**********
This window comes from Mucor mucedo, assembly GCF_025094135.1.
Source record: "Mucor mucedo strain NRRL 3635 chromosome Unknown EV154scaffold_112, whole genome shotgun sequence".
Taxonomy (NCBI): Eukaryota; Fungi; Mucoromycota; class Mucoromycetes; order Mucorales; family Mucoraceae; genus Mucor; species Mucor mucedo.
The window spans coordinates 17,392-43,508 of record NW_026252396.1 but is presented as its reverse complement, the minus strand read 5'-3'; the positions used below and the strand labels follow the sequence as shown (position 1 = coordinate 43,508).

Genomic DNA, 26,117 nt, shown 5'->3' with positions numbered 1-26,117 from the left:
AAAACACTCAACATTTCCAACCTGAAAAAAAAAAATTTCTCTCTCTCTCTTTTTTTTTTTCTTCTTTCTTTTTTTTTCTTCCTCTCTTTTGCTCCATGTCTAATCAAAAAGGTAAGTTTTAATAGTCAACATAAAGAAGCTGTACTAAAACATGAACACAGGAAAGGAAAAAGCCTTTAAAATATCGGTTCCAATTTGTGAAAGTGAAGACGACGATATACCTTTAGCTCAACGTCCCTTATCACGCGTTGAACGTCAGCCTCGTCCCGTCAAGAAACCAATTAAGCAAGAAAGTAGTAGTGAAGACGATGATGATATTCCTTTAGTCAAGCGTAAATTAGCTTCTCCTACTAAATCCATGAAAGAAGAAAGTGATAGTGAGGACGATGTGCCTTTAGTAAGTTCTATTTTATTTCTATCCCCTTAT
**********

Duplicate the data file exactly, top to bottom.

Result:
This window comes from Mucor mucedo, assembly GCF_025094135.1.
Source record: "Mucor mucedo strain NRRL 3635 chromosome Unknown EV154scaffold_112, whole genome shotgun sequence".
Taxonomy (NCBI): Eukaryota; Fungi; Mucoromycota; class Mucoromycetes; order Mucorales; family Mucoraceae; genus Mucor; species Mucor mucedo.
The window spans coordinates 17,392-43,508 of record NW_026252396.1 but is presented as its reverse complement, the minus strand read 5'-3'; the positions used below and the strand labels follow the sequence as shown (position 1 = coordinate 43,508).

Genomic DNA, 26,117 nt, shown 5'->3' with positions numbered 1-26,117 from the left:
AAAACACTCAACATTTCCAACCTGAAAAAAAAAAATTTCTCTCTCTCTCTTTTTTTTTTTCTTCTTTCTTTTTTTTTCTTCCTCTCTTTTGCTCCATGTCTAATCAAAAAGGTAAGTTTTAATAGTCAACATAAAGAAGCTGTACTAAAACATGAACACAGGAAAGGAAAAAGCCTTTAAAATATCGGTTCCAATTTGTGAAAGTGAAGACGACGATATACCTTTAGCTCAACGTCCCTTATCACGCGTTGAACGTCAGCCTCGTCCCGTCAAGAAACCAATTAAGCAAGAAAGTAGTAGTGAAGACGATGATGATATTCCTTTAGTCAAGCGTAAATTAGCTTCTCCTACTAAATCCATGAAAGAAGAAAGTGATAGTGAGGACGATGTGCCTTTAGTAAGTTCTATTTTATTTCTATCCCCTTAT